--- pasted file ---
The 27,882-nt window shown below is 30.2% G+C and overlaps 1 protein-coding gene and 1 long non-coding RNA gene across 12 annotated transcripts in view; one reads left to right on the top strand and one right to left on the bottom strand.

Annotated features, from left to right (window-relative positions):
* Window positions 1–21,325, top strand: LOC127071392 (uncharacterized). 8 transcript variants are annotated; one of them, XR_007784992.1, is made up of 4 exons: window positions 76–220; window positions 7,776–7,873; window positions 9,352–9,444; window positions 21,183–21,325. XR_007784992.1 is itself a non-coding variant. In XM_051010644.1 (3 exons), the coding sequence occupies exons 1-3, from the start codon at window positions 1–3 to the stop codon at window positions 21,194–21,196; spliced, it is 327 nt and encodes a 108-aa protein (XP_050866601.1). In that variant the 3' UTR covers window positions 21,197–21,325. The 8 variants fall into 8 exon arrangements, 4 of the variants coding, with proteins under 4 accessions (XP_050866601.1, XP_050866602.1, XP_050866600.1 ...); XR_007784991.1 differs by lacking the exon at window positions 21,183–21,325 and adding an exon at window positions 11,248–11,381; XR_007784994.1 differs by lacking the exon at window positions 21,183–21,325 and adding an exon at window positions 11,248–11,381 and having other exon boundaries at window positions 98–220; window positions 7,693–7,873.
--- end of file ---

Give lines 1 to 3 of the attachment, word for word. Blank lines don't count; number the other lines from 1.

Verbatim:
The 27,882-nt window shown below is 30.2% G+C and overlaps 1 protein-coding gene and 1 long non-coding RNA gene across 12 annotated transcripts in view; one reads left to right on the top strand and one right to left on the bottom strand.

Annotated features, from left to right (window-relative positions):
* Window positions 1–21,325, top strand: LOC127071392 (uncharacterized). 8 transcript variants are annotated; one of them, XR_007784992.1, is made up of 4 exons: window positions 76–220; window positions 7,776–7,873; window positions 9,352–9,444; window positions 21,183–21,325. XR_007784992.1 is itself a non-coding variant. In XM_051010644.1 (3 exons), the coding sequence occupies exons 1-3, from the start codon at window positions 1–3 to the stop codon at window positions 21,194–21,196; spliced, it is 327 nt and encodes a 108-aa protein (XP_050866601.1). In that variant the 3' UTR covers window positions 21,197–21,325. The 8 variants fall into 8 exon arrangements, 4 of the variants coding, with proteins under 4 accessions (XP_050866601.1, XP_050866602.1, XP_050866600.1 ...); XR_007784991.1 differs by lacking the exon at window positions 21,183–21,325 and adding an exon at window positions 11,248–11,381; XR_007784994.1 differs by lacking the exon at window positions 21,183–21,325 and adding an exon at window positions 11,248–11,381 and having other exon boundaries at window positions 98–220; window positions 7,693–7,873.